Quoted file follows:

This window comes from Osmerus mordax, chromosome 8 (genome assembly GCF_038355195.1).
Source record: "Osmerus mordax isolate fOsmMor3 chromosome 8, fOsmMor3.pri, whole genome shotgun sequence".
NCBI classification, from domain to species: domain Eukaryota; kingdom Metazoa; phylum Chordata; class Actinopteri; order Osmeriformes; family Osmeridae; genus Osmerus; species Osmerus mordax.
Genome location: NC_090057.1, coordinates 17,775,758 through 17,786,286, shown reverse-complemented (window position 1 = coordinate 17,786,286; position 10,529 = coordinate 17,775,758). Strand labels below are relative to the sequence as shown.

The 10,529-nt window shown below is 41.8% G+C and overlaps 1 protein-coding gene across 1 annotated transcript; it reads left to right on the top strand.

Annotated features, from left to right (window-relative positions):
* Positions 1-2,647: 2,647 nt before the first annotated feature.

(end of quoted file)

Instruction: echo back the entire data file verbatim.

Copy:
This window comes from Osmerus mordax, chromosome 8 (genome assembly GCF_038355195.1).
Source record: "Osmerus mordax isolate fOsmMor3 chromosome 8, fOsmMor3.pri, whole genome shotgun sequence".
NCBI classification, from domain to species: domain Eukaryota; kingdom Metazoa; phylum Chordata; class Actinopteri; order Osmeriformes; family Osmeridae; genus Osmerus; species Osmerus mordax.
Genome location: NC_090057.1, coordinates 17,775,758 through 17,786,286, shown reverse-complemented (window position 1 = coordinate 17,786,286; position 10,529 = coordinate 17,775,758). Strand labels below are relative to the sequence as shown.

The 10,529-nt window shown below is 41.8% G+C and overlaps 1 protein-coding gene across 1 annotated transcript; it reads left to right on the top strand.

Annotated features, from left to right (window-relative positions):
* Positions 1-2,647: 2,647 nt before the first annotated feature.